Changing Locks Can Be ExpensiveWhen it comes to your homes exterior locks, you get what you pay for. You could easily spend $15 on a simple lock at your local hardware store, install it yourself, and feel safe. The truth is, a thief could easily shatter your sense of safety with one solid kick. Thats probably why the cost of changing door locks is anywhere from $30 to $300, varying by lock price, locksmith fees, and desired level of security. But changing your locks is a necessary step to moving into a new home, one we don't always take. Moving in is not the only time you should be changing your locks; you should also do so if a roommate is moving out or even for something as simple as a bad break-up. Here are the basic costs of changing your locks, some of which might surprise you.
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1. Hiring A Locksmith
For those who can't tell the difference between a flat-head and a phillips screwdriver, hiring a professional locksmith may be right for you. Locksmiths are quick, easy, and efficient at their jobs. If they have the proper training, they can complete tasks fast and safely. They might even be able to teach you a few things about your lock. The key is: your locksmith needs the proper training. Ask a locksmith for their license before you allow them to change your locks. The following states require licenses for locksmiths:
- New Jersey
- North Carolina
For those who are a little more hardware savvy, self-installation might be the best option. This option allows you to learn more about your lock, so you might have less issues with it down the line. Plus, all you have to do is go to your local hardware store. The installation itself will usually take around 10 to 15 minutes per lock, according to Master Locks website. This does not include the time it would take to install strike plates or other security measures.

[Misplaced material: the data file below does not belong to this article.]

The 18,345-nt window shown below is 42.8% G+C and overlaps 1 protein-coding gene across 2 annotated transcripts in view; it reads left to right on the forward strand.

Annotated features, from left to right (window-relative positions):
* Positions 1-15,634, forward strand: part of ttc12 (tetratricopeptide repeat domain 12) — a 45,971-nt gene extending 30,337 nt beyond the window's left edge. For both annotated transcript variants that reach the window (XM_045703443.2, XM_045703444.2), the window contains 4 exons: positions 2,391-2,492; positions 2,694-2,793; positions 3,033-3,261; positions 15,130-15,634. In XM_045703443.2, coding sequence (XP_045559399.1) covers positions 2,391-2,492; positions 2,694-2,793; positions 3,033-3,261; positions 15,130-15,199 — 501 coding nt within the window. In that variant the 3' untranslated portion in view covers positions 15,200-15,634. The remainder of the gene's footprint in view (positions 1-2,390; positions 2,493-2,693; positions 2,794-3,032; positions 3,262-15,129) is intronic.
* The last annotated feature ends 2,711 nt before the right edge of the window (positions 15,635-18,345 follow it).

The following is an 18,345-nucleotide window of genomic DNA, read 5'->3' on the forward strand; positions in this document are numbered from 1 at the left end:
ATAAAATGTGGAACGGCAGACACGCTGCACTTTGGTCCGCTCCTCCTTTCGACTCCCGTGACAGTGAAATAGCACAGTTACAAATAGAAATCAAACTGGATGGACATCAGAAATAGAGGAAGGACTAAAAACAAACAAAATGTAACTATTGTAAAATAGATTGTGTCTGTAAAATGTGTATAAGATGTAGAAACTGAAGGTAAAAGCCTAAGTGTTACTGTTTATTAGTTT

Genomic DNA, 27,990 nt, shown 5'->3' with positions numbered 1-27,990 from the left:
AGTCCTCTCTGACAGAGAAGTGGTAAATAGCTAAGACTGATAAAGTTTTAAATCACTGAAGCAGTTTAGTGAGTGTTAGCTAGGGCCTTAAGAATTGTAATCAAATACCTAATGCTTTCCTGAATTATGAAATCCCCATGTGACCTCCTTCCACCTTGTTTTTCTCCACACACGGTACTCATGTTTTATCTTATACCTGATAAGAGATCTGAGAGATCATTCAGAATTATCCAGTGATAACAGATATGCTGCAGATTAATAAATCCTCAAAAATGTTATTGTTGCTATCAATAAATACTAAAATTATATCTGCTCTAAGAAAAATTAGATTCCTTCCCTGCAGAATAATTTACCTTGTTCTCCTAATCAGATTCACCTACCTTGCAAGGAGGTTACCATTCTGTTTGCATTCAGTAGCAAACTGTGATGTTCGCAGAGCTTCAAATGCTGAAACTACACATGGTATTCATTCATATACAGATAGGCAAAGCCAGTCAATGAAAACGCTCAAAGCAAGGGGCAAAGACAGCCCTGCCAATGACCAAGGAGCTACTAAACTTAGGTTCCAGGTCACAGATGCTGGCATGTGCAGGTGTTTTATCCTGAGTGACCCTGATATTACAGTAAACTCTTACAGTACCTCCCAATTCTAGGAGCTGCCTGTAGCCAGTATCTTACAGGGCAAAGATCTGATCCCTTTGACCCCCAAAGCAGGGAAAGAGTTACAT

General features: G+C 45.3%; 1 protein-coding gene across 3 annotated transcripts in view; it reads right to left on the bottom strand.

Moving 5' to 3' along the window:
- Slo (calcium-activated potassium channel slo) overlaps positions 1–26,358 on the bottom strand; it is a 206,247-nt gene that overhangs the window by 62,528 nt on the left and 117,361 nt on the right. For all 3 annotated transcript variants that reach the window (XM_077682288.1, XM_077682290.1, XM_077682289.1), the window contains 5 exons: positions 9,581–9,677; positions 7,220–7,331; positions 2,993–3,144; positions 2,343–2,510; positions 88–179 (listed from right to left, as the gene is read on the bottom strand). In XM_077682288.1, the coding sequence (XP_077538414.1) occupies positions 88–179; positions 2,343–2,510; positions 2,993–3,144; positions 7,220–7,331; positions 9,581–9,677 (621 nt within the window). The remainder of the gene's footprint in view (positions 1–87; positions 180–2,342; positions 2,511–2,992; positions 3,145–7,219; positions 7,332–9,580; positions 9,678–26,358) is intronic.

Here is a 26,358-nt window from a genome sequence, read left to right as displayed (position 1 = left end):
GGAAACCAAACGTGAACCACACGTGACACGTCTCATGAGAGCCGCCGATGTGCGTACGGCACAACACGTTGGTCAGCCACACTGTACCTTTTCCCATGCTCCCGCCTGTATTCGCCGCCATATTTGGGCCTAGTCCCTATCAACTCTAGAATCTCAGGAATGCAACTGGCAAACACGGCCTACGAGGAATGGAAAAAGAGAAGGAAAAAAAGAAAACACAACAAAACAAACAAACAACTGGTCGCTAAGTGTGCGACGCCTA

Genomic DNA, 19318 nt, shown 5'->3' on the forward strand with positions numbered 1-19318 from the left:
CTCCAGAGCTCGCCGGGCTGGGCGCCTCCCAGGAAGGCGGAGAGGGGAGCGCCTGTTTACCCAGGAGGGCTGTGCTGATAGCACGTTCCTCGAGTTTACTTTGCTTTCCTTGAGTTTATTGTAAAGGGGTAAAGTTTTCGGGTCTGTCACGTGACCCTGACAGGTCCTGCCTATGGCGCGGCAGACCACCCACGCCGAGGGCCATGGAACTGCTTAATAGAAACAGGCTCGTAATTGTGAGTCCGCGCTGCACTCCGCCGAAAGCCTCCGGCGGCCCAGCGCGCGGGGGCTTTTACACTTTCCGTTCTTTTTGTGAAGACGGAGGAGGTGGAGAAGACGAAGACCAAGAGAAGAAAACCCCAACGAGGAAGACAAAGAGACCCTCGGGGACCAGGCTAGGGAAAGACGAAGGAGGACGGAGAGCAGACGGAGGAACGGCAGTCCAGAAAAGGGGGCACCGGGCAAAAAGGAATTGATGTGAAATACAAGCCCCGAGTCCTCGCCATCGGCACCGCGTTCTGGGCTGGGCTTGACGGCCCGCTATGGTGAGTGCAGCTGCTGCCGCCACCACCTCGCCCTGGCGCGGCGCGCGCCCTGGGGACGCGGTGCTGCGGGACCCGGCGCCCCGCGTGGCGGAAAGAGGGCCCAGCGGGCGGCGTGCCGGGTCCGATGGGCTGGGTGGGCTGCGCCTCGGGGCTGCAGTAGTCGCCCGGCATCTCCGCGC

If you are getting a different type of lock than you already have, installation is a lot more complicated. It will involve drilling holes in the door with a hole saw, which isn't in most home toolboxes. Aligning will also be difficult. You should leave this job to a contractor unless you are very experienced in home makeovers. If you are dead set on changing your locks yourself, follow the instructions carefully and do not skip steps. Your lock is your first line of defense. You do not want it to fail in a time of need.
3. Rekeying Your Locks
Unlike the previous two methods, rekeying doesnt require replacing your door locks. Simply put, rekeying is rearranging the pins in the cylinder of the lock to make an old key useless. The process only takes a few minutes, but it can secure to your home. You can buy a rekeying kit online or at a hardware store or hire a locksmith to do the job for you. However, there is a reason that rekeys are significantly cheaper than a lock replacement. First, a lock cannot be rekeyed unless the home or business owner has the original or reset key. Second, locks need to be replaced every few years. If the lock is old, broken, or malfunctioning, locksmiths wont recommend a rekey.
4. Going High-Tech
If youre one of the many Americans who lose their keys on a regular basis, you might be interested in replacing your old lock with a high tech one. Running on anything from biometric data to a passcode or Bluetooth, these locks often do not require a physical key. But be wary: replacing your lock with a high-tech counterpart can be costly and sometimes can actually compromise your safety. In 2012, Mozilla software developer Cody Brocious was able to unlock the lock used on about 40 million hotel rooms with only $50 worth of equipment and some programming knowledge, a skill he showed at the Black Hat conference in Las Vegas:
Though home locks are different from the locks used on hotel rooms, Brocious showed how easily high-tech locks can be hacked. No matter how secure the lock may seem, hackers are able to find a glitch. For the money youd pay for a high tech lock, you might be better off buying a few secure deadbolts and strike plates.